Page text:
Agia in the perfecture of Rethymno is a village located approximately 35 km east of the . The village of Agia is built upon the foothills of the Mount Koukoulonas, near the main country road that connects with , on the northern bank of the Geropotamos River.
Until 1940, the village bore the name Agyia and today has approximately 200 residents, who are engaged in agriculture and animal husbandry, producing oil, raisins, citrons, citrus fruits and wood charcoal.
There are two versions of where its name came from. The first says that it is the word Agia (Saint) from the name of the church Agia Anastasia Pharmakolytria. The second mentions the definition of the word agyia, which means rugged terrain. As far as the chronology of the Agia settlement is concerned, there is no information, but it is certain that it had already existed before 1578, the year that the church of Agios Fotios was built.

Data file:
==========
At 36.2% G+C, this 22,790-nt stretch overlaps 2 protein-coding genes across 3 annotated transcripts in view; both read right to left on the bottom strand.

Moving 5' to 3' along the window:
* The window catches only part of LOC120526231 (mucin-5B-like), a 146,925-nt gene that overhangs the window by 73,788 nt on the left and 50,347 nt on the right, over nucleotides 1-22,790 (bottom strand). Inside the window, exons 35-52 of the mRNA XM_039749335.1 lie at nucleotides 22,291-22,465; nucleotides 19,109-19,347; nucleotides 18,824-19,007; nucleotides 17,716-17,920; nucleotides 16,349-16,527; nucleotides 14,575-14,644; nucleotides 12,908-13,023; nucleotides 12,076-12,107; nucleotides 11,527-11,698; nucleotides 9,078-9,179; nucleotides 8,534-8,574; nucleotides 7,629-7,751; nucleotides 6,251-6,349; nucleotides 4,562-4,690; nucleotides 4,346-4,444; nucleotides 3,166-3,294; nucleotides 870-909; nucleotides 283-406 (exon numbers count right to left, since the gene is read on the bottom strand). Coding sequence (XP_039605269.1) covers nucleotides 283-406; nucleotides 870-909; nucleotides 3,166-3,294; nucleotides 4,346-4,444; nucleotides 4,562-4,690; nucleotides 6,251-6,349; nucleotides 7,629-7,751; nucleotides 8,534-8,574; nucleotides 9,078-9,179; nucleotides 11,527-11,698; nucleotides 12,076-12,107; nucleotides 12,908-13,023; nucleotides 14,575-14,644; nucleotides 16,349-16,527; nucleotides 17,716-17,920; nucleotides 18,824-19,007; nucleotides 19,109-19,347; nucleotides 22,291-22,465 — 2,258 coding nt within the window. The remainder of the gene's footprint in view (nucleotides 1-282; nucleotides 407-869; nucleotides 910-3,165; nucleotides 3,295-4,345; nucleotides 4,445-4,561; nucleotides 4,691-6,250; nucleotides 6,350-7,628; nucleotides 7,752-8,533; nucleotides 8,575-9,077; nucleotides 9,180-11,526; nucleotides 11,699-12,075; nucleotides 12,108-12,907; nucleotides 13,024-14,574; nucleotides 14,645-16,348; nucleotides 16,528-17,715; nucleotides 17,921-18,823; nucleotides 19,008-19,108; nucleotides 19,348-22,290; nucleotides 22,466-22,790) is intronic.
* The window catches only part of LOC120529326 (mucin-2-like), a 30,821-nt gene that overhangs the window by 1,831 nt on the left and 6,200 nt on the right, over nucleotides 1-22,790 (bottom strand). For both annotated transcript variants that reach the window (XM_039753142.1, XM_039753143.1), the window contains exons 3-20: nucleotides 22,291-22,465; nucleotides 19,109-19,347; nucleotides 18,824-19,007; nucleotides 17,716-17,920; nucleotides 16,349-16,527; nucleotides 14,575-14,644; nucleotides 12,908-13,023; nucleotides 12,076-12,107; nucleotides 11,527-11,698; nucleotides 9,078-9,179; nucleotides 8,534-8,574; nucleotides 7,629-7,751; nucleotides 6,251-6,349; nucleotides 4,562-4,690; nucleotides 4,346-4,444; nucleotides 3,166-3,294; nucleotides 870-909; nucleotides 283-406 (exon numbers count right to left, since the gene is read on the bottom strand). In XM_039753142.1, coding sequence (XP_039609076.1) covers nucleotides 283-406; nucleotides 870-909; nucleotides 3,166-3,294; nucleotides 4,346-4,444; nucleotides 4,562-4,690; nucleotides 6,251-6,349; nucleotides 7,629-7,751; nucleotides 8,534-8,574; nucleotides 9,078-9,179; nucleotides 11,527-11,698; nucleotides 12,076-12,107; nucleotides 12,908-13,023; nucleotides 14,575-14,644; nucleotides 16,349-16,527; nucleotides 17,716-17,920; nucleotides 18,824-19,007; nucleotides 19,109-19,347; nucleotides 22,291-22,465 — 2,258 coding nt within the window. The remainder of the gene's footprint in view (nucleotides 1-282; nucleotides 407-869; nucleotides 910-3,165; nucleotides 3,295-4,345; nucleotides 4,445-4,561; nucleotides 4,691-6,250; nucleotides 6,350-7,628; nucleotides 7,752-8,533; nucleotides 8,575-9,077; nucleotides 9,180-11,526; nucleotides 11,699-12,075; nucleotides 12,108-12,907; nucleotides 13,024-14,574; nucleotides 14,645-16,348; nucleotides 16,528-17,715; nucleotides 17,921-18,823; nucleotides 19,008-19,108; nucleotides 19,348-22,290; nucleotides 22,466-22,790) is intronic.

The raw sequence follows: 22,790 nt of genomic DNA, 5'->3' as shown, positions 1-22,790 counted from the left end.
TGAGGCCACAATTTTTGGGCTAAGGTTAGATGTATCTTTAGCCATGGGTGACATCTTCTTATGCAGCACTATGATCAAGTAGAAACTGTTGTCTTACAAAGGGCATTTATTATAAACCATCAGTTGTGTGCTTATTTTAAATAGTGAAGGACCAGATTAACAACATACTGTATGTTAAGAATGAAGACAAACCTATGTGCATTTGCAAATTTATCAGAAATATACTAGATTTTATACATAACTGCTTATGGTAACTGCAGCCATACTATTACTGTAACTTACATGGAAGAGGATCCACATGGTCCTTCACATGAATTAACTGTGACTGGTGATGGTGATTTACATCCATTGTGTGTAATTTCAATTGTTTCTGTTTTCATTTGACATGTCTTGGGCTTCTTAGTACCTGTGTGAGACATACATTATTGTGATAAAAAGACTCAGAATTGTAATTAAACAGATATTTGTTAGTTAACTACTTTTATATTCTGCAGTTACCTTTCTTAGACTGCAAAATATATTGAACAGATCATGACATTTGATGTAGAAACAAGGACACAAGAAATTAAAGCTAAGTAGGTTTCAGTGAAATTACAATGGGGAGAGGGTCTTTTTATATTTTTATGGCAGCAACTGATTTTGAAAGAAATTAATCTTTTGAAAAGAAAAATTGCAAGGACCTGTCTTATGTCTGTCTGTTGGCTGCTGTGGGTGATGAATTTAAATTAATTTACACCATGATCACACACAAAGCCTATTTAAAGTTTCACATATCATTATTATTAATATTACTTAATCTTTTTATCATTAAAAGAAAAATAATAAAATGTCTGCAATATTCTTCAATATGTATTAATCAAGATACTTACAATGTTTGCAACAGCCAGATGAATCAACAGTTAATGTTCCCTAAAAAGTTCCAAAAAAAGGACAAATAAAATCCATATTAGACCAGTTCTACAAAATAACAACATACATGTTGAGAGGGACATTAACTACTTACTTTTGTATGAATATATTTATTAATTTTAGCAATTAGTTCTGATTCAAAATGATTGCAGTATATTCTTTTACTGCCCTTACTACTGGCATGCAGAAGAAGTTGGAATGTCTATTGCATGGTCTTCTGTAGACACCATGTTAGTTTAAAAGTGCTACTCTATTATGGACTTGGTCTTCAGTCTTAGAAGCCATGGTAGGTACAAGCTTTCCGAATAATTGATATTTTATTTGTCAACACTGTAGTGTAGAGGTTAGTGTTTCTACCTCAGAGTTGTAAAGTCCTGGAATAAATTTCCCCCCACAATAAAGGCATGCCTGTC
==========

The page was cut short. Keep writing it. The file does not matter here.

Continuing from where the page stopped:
The older residents of Agia are the Kouratores, the Plemmenoi, the Papadogiannides, the Papadakides, the Kalbianakides, the Vasaloi, the Honiakides and the Kalaitzakides. The surnames Kouratoras and Plemmenos are not Cretan; their origin might be from the Peloponnese and they just colonized the region during the Ottoman rule. The possibility, however, of the Byzantine origin of these surnames is seriously taken into consideration.
The church of Agia Anastasia, an old church, renovated in 1878, without frescoes, but with a carved wooden iconostasis is worth seeing while visiting the Agia village, as well as the church of Agios Nikolaos (1934) and the chapel of Agios Konstantinos and Prophet Elias. The Byzantine church of Agios Fotios the Invincible was built in 1578 and operated as a monastery. At present, only the main temple has survived, while the monks’ cells became ruins.
West of the village, at the site of archaeological excavations a reliquary has been found, dating probably to the Minoan era.